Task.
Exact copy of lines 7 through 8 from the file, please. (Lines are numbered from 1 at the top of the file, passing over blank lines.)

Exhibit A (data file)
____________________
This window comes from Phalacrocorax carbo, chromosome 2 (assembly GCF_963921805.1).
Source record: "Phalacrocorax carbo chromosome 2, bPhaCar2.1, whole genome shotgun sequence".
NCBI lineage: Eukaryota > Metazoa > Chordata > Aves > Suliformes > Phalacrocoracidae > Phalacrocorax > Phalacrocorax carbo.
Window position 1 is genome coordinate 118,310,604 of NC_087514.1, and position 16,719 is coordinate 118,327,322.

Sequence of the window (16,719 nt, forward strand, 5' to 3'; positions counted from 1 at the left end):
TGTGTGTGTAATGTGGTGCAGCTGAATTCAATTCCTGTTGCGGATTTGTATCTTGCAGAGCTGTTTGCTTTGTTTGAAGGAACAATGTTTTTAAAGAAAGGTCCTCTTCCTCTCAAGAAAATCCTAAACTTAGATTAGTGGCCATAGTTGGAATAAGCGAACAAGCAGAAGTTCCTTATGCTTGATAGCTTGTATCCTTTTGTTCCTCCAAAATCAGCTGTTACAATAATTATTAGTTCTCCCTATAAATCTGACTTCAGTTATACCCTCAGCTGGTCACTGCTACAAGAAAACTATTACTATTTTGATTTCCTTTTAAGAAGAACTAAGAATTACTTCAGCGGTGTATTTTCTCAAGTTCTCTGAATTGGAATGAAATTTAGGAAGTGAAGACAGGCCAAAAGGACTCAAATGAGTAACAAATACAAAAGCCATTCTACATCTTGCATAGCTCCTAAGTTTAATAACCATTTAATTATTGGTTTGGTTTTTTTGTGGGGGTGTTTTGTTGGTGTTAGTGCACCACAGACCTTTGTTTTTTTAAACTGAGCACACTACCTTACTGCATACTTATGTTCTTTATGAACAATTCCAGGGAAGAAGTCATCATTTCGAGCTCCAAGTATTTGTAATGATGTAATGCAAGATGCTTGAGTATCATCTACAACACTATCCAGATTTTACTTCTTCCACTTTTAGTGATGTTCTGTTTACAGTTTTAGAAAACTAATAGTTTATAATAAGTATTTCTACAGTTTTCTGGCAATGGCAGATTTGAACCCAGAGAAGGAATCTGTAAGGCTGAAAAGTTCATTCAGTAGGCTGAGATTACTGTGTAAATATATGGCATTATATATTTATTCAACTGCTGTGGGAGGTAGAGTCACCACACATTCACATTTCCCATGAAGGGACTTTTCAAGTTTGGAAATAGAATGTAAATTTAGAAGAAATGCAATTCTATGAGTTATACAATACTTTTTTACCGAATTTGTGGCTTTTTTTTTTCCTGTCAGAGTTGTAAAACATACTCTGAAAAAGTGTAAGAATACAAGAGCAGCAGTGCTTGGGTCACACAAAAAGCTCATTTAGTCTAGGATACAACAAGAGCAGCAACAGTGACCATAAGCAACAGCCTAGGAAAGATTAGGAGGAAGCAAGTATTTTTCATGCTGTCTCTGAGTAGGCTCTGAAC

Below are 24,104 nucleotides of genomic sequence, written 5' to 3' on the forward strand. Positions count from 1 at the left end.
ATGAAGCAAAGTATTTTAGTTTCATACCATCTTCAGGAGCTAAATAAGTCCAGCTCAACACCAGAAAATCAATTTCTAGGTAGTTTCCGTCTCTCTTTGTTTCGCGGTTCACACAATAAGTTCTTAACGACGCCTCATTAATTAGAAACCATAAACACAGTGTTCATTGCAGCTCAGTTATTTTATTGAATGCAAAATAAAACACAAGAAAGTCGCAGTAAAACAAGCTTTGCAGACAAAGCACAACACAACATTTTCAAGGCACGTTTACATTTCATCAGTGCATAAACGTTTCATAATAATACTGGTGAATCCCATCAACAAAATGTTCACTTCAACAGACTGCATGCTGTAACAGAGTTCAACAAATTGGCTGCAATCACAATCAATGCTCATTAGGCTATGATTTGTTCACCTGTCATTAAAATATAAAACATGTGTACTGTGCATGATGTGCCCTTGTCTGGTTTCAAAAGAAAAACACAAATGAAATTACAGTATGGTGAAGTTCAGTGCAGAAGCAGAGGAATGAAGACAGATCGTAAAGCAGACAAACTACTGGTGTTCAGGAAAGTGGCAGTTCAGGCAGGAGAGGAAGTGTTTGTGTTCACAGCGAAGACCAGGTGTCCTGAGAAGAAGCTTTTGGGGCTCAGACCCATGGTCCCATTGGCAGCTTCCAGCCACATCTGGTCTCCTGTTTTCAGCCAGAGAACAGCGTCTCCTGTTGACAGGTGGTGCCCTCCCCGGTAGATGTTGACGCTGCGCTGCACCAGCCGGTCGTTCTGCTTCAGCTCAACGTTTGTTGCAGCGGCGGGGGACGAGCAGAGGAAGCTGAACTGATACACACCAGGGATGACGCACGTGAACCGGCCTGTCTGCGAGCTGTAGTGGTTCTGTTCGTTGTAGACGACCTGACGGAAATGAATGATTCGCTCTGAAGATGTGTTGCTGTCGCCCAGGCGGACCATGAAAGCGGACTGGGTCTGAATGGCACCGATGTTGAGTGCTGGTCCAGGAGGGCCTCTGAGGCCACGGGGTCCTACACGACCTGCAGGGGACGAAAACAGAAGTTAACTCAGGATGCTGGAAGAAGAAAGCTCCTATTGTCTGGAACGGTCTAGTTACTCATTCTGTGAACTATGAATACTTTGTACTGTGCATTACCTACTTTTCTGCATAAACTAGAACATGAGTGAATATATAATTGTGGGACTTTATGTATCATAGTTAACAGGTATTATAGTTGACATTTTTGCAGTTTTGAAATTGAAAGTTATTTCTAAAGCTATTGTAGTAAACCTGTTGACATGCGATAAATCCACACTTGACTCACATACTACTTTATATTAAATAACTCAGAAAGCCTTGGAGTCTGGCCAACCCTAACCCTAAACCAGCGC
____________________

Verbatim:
Below are 24,104 nucleotides of genomic sequence, written 5' to 3' on the forward strand. Positions count from 1 at the left end.
ATGAAGCAAAGTATTTTAGTTTCATACCATCTTCAGGAGCTAAATAAGTCCAGCTCAACACCAGAAAATCAATTTCTAGGTAGTTTCCGTCTCTCTTTGTTTCGCGGTTCACACAATAAGTTCTTAACGACGCCTCATTAATTAGAAACCATAAACACAGTGTTCATTGCAGCTCAGTTATTTTATTGAATGCAAAATAAAACACAAGAAAGTCGCAGTAAAACAAGCTTTGCAGACAAAGCACAACACAACATTTTCAAGGCACGTTTACATTTCATCAGTGCATAAACGTTTCATAATAATACTGGTGAATCCCATCAACAAAATGTTCACTTCAACAGACTGCATGCTGTAACAGAGTTCAACAAATTGGCTGCAATCACAATCAATGCTCATTAGGCTATGATTTGTTCACCTGTCATTAAAATATAAAACATGTGTACTGTGCATGATGTGCCCTTGTCTGGTTTCAAAAGAAAAACACAAATGAAATTACAGTATGGTGAAGTTCAGTGCAGAAGCAGAGGAATGAAGACAGATCGTAAAGCAGACAAACTACTGGTGTTCAGGAAAGTGGCAGTTCAGGCAGGAGAGGAAGTGTTTGTGTTCACAGCGAAGACCAGGTGTCCTGAGAAGAAGCTTTTGGGGCTCAGACCCATGGTCCCATTGGCAGCTTCCAGCCACATCTGGTCTCCTGTTTTCAGCCAGAGAACAGCGTCTCCTGTTGACAGGTGGTGCCCTCCCCGGTAGATGTTGACGCTGCGCTGCACCAGCCGGTCGTTCTGCTTCAGCTCAACGTTTGTTGCAGCGGCGGGGGACGAGCAGAGGAAGCTGAACTGATACACACCAGGGATGACGCACGTGAACCGGCCTGTCTGCGAGCTGTAGTGGTTCTGTTCGTTGTAGACGACCTGACGGAAATGAATGATTCGCTCTGAAGATGTGTTGCTGTCGCCCAGGCGGACCATGAAAGCGGACTGGGTCTGAATGGCACCGATGTTGAGTGCTGGTCCAGGAGGGCCTCTGAGGCCACGGGGTCCTACACGACCTGCAGGGGACGAAAACAGAAGTTAACTCAGGATGCTGGAAGAAGAAAGCTCCTATTGTCTGGAACGGTCTAGTTACTCATTCTGTGAACTATGAATACTTTGTACTGTGCATTACCTACTTTTCTGCATAAACTAGAACATGAGTGAATATATAATTGTGGGACTTTATGTATCATAGTTAACAGGTATTATAGTTGACATTTTTGCAGTTTTGAAATTGAAAGTTATTTCTAAAGCTATTGTAGTAAACCTGTTGACATGCGATAAATCCACACTTGACTCACATACTACTTTATATTAAATAACTCAGAAAGCCTTGGAGTCTGGCCAACCCTAACCCTAAACCAGCGC